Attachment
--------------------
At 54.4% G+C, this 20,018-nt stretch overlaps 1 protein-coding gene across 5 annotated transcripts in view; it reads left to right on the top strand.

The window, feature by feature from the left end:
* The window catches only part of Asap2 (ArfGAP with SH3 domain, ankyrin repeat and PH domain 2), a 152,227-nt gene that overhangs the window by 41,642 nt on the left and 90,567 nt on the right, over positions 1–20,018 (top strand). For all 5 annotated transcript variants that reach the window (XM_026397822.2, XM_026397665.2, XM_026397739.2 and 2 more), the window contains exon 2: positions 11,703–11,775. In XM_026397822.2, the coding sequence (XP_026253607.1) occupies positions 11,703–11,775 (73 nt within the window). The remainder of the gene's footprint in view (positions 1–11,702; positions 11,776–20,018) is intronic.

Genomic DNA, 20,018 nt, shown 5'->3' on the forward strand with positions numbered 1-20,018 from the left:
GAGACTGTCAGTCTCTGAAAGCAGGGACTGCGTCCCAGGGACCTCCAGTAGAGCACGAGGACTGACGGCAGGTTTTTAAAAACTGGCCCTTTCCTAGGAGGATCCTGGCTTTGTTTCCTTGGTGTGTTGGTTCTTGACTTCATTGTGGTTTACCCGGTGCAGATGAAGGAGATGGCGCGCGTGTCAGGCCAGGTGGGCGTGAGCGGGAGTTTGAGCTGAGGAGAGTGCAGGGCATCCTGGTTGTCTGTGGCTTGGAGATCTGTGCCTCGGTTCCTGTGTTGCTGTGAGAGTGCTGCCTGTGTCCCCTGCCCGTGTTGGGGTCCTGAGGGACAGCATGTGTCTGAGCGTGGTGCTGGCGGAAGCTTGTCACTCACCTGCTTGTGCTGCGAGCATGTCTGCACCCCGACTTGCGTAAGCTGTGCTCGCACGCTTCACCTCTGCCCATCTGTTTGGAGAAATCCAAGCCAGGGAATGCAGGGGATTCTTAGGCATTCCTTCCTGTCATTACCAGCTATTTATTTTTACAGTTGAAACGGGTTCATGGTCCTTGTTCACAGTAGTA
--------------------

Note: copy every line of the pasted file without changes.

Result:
At 54.4% G+C, this 20,018-nt stretch overlaps 1 protein-coding gene across 5 annotated transcripts in view; it reads left to right on the top strand.

The window, feature by feature from the left end:
* The window catches only part of Asap2 (ArfGAP with SH3 domain, ankyrin repeat and PH domain 2), a 152,227-nt gene that overhangs the window by 41,642 nt on the left and 90,567 nt on the right, over positions 1–20,018 (top strand). For all 5 annotated transcript variants that reach the window (XM_026397822.2, XM_026397665.2, XM_026397739.2 and 2 more), the window contains exon 2: positions 11,703–11,775. In XM_026397822.2, the coding sequence (XP_026253607.1) occupies positions 11,703–11,775 (73 nt within the window). The remainder of the gene's footprint in view (positions 1–11,702; positions 11,776–20,018) is intronic.

Genomic DNA, 20,018 nt, shown 5'->3' on the forward strand with positions numbered 1-20,018 from the left:
GAGACTGTCAGTCTCTGAAAGCAGGGACTGCGTCCCAGGGACCTCCAGTAGAGCACGAGGACTGACGGCAGGTTTTTAAAAACTGGCCCTTTCCTAGGAGGATCCTGGCTTTGTTTCCTTGGTGTGTTGGTTCTTGACTTCATTGTGGTTTACCCGGTGCAGATGAAGGAGATGGCGCGCGTGTCAGGCCAGGTGGGCGTGAGCGGGAGTTTGAGCTGAGGAGAGTGCAGGGCATCCTGGTTGTCTGTGGCTTGGAGATCTGTGCCTCGGTTCCTGTGTTGCTGTGAGAGTGCTGCCTGTGTCCCCTGCCCGTGTTGGGGTCCTGAGGGACAGCATGTGTCTGAGCGTGGTGCTGGCGGAAGCTTGTCACTCACCTGCTTGTGCTGCGAGCATGTCTGCACCCCGACTTGCGTAAGCTGTGCTCGCACGCTTCACCTCTGCCCATCTGTTTGGAGAAATCCAAGCCAGGGAATGCAGGGGATTCTTAGGCATTCCTTCCTGTCATTACCAGCTATTTATTTTTACAGTTGAAACGGGTTCATGGTCCTTGTTCACAGTAGTA